US President Bill Clinton said Sunday he was sending special envoy Dennis Ross to the Middle East as part of efforts to settle the half-century old conflict with "peace and dignity for both Israelis and Palestinians."
Ross would leave for the Middle East "in the next few days" for talks on the basis Clinton's proposals presented to Israeli and Palestinian negotiators on December 23, according to a senior US official.
Addressing a Jewish-American audience here, Clinton said he believed his proposals could pave the way for a comprehensive settlement in the region.
"The parameters I put forward contemplate a settlement that responds to each side's essential needs, if not their utmost desires: a settlement based on sovereign homelands, security, peace and dignity for both Israelis and Palestinians," he said.
The president said there could be no genuine resolution to the conflict without a sovereign and viable Palestinian state or without taking into consideration Israel's demographic realities and security requirements.
Under the proposals, the Palestinians would gain sovereignty over all of Gaza and the vast majority of the West Bank, while Palestinian refugees would be allowed to return to their homeland, Clinton said.
"And so my parameters focus on the establishment of a Palestinian state," he stressed. "I believe that this is the outline of a a fair agreement."
Speaking of his vision of the future of Jerusalem, the president said it must be "an open and undivided city ... with assured freedom of access and worship for all."
While Clinton expressed confidence the peace in the Middle East will eventually triumph, earlier Sunday US Secretary of State Madeleine Albright said a final accord will most likely not be reached during Clinton's tenure.
"We're not going to, obviously, be able to take it off the table completely, but I think if there are things we can do in the remaining two weeks with this very special president, I think we ought to try," Albright told CNN.
Clinton, who wanted a Middle East peace accord to be part of his legacy, leaves office on January 20.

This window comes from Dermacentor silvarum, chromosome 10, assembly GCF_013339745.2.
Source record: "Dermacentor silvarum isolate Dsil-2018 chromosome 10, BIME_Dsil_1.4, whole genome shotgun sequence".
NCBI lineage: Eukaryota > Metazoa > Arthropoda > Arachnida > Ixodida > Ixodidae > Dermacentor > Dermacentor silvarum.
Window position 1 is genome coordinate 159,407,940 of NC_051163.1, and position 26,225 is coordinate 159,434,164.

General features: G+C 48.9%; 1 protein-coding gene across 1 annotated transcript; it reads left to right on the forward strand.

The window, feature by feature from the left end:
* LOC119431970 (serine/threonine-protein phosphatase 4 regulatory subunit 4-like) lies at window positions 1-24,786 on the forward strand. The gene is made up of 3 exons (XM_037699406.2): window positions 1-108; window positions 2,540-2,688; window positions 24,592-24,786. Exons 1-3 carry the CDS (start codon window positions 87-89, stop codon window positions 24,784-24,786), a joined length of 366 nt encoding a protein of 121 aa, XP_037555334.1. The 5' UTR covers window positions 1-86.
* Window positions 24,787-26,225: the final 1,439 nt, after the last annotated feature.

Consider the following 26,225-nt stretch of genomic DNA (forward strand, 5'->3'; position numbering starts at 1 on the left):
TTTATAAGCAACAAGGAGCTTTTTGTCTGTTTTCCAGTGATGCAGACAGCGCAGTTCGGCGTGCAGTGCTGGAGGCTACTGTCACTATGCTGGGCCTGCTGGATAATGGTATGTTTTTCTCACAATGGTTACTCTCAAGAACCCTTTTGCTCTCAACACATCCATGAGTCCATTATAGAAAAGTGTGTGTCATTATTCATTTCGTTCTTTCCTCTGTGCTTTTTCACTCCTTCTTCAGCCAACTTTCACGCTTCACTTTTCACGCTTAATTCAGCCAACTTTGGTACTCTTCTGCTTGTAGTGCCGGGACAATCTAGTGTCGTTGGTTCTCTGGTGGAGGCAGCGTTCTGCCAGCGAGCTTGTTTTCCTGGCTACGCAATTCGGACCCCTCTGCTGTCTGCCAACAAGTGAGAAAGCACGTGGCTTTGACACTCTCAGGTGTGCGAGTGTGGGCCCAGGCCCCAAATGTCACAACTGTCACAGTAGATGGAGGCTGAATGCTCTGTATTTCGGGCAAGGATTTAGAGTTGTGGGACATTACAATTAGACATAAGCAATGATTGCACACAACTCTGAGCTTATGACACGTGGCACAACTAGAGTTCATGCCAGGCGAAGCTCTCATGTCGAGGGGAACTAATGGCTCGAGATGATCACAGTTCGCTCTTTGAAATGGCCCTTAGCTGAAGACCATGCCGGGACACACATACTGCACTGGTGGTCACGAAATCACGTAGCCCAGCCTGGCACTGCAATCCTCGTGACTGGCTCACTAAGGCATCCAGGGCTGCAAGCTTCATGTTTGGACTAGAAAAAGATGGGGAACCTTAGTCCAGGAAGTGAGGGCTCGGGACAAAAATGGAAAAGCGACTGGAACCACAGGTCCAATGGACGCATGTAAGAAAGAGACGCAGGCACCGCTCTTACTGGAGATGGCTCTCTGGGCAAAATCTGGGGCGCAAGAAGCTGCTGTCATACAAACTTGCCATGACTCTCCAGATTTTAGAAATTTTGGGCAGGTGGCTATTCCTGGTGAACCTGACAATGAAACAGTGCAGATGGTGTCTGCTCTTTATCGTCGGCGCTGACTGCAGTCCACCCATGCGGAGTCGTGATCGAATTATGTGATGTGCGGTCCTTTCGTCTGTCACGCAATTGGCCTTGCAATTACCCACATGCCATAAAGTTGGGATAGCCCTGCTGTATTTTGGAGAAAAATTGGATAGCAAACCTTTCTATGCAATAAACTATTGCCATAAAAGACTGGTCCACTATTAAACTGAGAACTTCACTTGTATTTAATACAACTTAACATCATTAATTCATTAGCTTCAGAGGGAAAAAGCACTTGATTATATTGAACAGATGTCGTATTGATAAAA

Palestinian officials have said that the effort to reach a settlement will, if necessary, continue under the incoming US president, George W. Bush.
Bush's designated foreign policy and national security advisors receive daily briefings from their counterparts in the Clinton administration, on issues including the Middle East peace process, officials said.
However with violence continuing on a daily basis in the Palestinian territories and also inside Israel, prime ministerial elections in Israel on February 6 bring a further sense of urgency to the current attempt to narrow the differences between the two sides.
Embattled Israel Prime Minister Ehud Barak, who was counting on a peace deal to bolster his chances in the polls, is tipped to lose heavily to right-winger Ariel Sharon.
Palestinian leader Yasser Arafat met with Jordanian King Abdullah II in Amman Sunday.
And US Central Intelligence Agency chief George Tenet was in Cairo for talks with Israeli and Palestinian negotiators on "security cooperation" between the Israeli and Palestinian authorities.
This cooperation has faltered in recent months as violence in the West Bank and Gaza intensified, leaving more than 370 people dead.
Arafat's visit to Washington last week, during which he broadly accepted Clinton's proposals as a basis for discussion, was followed by talks here Friday between Clinton and senior Israeli negotiator Gilad Sher -- NEW YORK (AFP)
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